{
    var resultSet = this.ObjectContext.rs_r_Report
        .Include("rs_rp_ReportParameter")
        .OrderBy(x => x.rs_r_FriendlyName);
    var result = from c in resultSet
                 select new ResultWithCollectionDTO()
                 {
                     Value = c.rs_r_ReportIdent,
                     Name = c.rs_r_ReportName,
                     FriendlyName = c.rs_r_FriendlyName,
                     ScreenId = c.rs_r_ScreenId ?? 0,
                     Children = (from d in c.rs_rp_ReportParameter
                                 select new ResultDTO()
                                 {
                                     ParentValue = c.rs_r_ReportIdent,
                                     Value = d.rs_rp_ReportParameterIdent,
                                     Name = d.rs_rp_ParameterName,
                                     FriendlyName = d.rs_rp_DefaultValue
                                 })
                 };
    return result;
}

As you can see, this query very similar to the one we already used in the previous post but we need to do some projection shaping so that the data fits into our newly defined models. We first need to ensure that the data from our ObjectContext eagerly loads our report parameters with our report object. Next, we just go through the steps of shaping the ResultWithCollectionDTO object and then perform a sub select statement for the report parameters. We make sure that we also bring in the report identity as the “ParentValue” property.

You would think that we are done but I need to do one more thing if my screen that I show your earlier is to work. When we create our models, WCF RIA Services will treat them as read-only unless we provide a little more implementation. This means that if I try to “TwoWay” databind to my parameters, an exception will be thrown. I want to be able to set values for the parameters but I don’t care about saving this since I am really treating these objects as non-persisted. It is only on the client-side that I care about binding and sending these values to my report engine.

In order to get this accomplished, you provide the following in your DomainService:

[Delete]
public void DeleteResultDTO(ResultDTO dto)
{
    // Do nothing....
}
[Insert]
public void InsertResultDTO(ResultDTO dto)
{
    // Do nothing....
}
[Update]
public void UpdateResultDTO(ResultDTO dto)
{
    // Do nothing....
}

[Delete]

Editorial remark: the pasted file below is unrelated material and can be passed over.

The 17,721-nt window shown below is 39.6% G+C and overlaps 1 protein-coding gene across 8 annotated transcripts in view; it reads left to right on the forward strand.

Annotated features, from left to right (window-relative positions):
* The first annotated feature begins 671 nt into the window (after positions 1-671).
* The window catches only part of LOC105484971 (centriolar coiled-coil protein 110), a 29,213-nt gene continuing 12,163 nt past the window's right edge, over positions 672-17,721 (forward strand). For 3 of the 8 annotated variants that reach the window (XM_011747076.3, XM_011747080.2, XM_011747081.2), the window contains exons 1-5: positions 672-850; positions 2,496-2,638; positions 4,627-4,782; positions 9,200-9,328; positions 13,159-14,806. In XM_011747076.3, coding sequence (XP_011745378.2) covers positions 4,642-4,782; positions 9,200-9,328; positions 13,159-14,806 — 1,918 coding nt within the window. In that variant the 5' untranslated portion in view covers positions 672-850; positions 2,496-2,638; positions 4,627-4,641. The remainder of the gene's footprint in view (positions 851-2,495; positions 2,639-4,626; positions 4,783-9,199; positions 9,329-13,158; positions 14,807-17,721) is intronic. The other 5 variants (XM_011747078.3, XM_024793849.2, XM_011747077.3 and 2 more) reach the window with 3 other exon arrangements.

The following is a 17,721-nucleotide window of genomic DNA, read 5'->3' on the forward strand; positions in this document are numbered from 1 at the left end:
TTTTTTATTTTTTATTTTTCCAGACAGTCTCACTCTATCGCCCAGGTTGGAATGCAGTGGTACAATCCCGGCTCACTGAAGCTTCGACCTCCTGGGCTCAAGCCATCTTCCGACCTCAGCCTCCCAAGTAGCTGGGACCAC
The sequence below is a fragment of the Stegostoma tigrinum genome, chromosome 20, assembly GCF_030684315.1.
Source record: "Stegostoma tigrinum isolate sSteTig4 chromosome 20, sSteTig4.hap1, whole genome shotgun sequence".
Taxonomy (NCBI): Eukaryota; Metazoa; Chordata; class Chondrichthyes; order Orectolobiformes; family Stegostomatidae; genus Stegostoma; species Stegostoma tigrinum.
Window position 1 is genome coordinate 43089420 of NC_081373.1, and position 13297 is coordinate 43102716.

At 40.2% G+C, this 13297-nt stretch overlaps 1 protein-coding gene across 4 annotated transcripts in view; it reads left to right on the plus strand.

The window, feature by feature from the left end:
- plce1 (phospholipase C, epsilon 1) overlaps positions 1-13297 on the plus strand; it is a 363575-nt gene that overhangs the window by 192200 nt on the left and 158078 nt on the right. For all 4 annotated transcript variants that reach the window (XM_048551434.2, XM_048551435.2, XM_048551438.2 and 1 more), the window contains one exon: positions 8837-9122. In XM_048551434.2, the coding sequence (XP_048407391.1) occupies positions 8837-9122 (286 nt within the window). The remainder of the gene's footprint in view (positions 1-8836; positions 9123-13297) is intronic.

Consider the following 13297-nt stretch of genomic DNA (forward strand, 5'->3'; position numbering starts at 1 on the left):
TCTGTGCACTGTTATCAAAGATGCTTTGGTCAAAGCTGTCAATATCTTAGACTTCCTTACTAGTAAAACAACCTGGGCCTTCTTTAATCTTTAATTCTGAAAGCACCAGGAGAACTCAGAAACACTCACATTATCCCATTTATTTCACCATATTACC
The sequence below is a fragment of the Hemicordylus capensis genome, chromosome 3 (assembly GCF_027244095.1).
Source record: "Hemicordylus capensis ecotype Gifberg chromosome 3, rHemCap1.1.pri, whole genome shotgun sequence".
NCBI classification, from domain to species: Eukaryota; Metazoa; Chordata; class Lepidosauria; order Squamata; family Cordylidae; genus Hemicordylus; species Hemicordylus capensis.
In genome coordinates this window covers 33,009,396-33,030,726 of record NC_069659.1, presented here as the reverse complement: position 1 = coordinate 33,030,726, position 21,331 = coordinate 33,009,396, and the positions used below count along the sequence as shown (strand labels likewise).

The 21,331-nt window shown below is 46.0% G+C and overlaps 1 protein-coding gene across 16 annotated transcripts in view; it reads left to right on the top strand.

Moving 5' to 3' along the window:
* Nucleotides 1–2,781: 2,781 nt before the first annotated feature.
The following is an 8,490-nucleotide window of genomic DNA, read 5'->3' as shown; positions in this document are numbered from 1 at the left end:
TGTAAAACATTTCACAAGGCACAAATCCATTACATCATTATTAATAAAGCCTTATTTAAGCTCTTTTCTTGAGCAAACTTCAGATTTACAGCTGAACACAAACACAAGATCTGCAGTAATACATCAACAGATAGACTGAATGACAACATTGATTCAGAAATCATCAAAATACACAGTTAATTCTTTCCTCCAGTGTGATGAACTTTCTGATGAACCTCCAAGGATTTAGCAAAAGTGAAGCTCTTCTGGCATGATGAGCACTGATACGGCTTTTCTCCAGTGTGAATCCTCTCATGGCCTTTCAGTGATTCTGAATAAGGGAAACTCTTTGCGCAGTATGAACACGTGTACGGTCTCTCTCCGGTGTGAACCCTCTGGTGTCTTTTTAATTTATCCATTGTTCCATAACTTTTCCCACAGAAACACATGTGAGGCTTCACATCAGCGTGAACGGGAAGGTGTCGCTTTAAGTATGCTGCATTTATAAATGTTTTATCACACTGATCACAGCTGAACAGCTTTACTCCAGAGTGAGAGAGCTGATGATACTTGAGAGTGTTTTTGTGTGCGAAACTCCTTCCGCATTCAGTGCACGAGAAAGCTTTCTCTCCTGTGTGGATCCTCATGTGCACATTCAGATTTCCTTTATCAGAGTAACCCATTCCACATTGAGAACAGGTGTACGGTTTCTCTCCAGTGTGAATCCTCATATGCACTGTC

public void DeleteResultWithCollectionDTO(ResultWithCollectionDTO dto)
{
    // Do nothing....
}
[Insert]
public void InsertResultWithCollectionDTO(ResultWithCollectionDTO dto)
{
    // Do nothing....
}
[Update]
public void UpdateResultWithCollectionDTO(ResultWithCollectionDTO dto)
{
    // Do nothing....
}

I typically put this code in a partial class so as I won’t lose it when I need to update my DomainService. Now that I have the Delete, Insert, and Update methods in place, my databinding on the client-side will work just fine.

Again, remember that you will only need to do this once or twice depending on how you want to implement your generic objects. The nice thing about this is you have full access to your complete object but you also have access to a “lite” version that you can use for your lookups. Couple this with the built-in data paging and filtering that you get for free from WCF RIA Services and you have a pretty flexible architecture.

Hope this helps…

Using WCF RIA Services to allow projections that support Lookups

August 26, 2011 Leave a comment

WCF RIA Services is quite powerful and provides a lot of flexibility. You can pretty much perform all of your persistence operations and server side processing using WCF RIA Services without really needing to create a separate service.

One aspect that seems to be a little more difficult is to provide a light version of a table for lookups. What I mean by lookups is simply the bare amount of data necessary to hydrate a ComboBox or a ListBox. Typically you don’t need to bring back your whole table or object just to provide a selector. In some cases, your tables may even have other data that is really meaningless to the user and is just for tracking purposes such as metadata that describe who made the last modification and when.

Now that we know what the problem statement is, how can we go about solving this in a manner that is generic enough to handle most any ComboBox or ListBox.

Introducing the ResultDTO object.

public class ResultDTO
{
    [Key]
    public int Value { get; set; }
    public string Name { get; set; }
    public string FriendlyName { get; set; }
};

With this simple class, I can now do projections that will allow me to reshape larger objects to this smaller object and only bring back the information that I need. Typically I find that I have several tables that are very wide and I only need just key information when displaying them as a ComboBox. I don’t want to bring down all the columns per record since that would be inefficient but I still want to be able to databind using the key from the underlying table and some label in my ComboBox or ListBox.